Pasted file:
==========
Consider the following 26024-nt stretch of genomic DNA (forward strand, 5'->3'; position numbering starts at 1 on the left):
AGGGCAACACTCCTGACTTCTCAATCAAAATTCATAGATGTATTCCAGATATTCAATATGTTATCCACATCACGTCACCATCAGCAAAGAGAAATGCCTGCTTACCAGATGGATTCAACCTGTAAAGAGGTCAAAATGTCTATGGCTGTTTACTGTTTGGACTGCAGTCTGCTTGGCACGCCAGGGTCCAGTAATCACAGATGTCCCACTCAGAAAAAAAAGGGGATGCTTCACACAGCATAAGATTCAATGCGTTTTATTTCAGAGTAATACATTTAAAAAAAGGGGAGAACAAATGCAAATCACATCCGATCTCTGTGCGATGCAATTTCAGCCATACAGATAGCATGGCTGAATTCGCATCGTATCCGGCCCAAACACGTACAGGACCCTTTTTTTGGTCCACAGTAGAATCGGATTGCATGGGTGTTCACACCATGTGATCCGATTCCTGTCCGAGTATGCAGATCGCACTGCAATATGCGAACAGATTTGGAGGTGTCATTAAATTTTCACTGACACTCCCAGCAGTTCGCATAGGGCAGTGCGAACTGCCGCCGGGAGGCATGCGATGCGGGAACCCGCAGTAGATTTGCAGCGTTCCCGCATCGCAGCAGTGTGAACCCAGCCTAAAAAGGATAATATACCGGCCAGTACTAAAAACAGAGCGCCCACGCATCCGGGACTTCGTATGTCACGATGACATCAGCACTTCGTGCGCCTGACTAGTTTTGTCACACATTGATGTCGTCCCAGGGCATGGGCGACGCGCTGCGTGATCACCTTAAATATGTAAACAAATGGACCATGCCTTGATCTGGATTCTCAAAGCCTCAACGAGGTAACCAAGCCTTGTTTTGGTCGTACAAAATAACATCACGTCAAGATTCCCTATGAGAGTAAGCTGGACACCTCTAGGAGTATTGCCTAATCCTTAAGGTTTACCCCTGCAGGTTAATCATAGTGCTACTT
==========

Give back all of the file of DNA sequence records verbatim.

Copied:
Consider the following 26024-nt stretch of genomic DNA (forward strand, 5'->3'; position numbering starts at 1 on the left):
AGGGCAACACTCCTGACTTCTCAATCAAAATTCATAGATGTATTCCAGATATTCAATATGTTATCCACATCACGTCACCATCAGCAAAGAGAAATGCCTGCTTACCAGATGGATTCAACCTGTAAAGAGGTCAAAATGTCTATGGCTGTTTACTGTTTGGACTGCAGTCTGCTTGGCACGCCAGGGTCCAGTAATCACAGATGTCCCACTCAGAAAAAAAAGGGGATGCTTCACACAGCATAAGATTCAATGCGTTTTATTTCAGAGTAATACATTTAAAAAAAGGGGAGAACAAATGCAAATCACATCCGATCTCTGTGCGATGCAATTTCAGCCATACAGATAGCATGGCTGAATTCGCATCGTATCCGGCCCAAACACGTACAGGACCCTTTTTTTGGTCCACAGTAGAATCGGATTGCATGGGTGTTCACACCATGTGATCCGATTCCTGTCCGAGTATGCAGATCGCACTGCAATATGCGAACAGATTTGGAGGTGTCATTAAATTTTCACTGACACTCCCAGCAGTTCGCATAGGGCAGTGCGAACTGCCGCCGGGAGGCATGCGATGCGGGAACCCGCAGTAGATTTGCAGCGTTCCCGCATCGCAGCAGTGTGAACCCAGCCTAAAAAGGATAATATACCGGCCAGTACTAAAAACAGAGCGCCCACGCATCCGGGACTTCGTATGTCACGATGACATCAGCACTTCGTGCGCCTGACTAGTTTTGTCACACATTGATGTCGTCCCAGGGCATGGGCGACGCGCTGCGTGATCACCTTAAATATGTAAACAAATGGACCATGCCTTGATCTGGATTCTCAAAGCCTCAACGAGGTAACCAAGCCTTGTTTTGGTCGTACAAAATAACATCACGTCAAGATTCCCTATGAGAGTAAGCTGGACACCTCTAGGAGTATTGCCTAATCCTTAAGGTTTACCCCTGCAGGTTAATCATAGTGCTACTT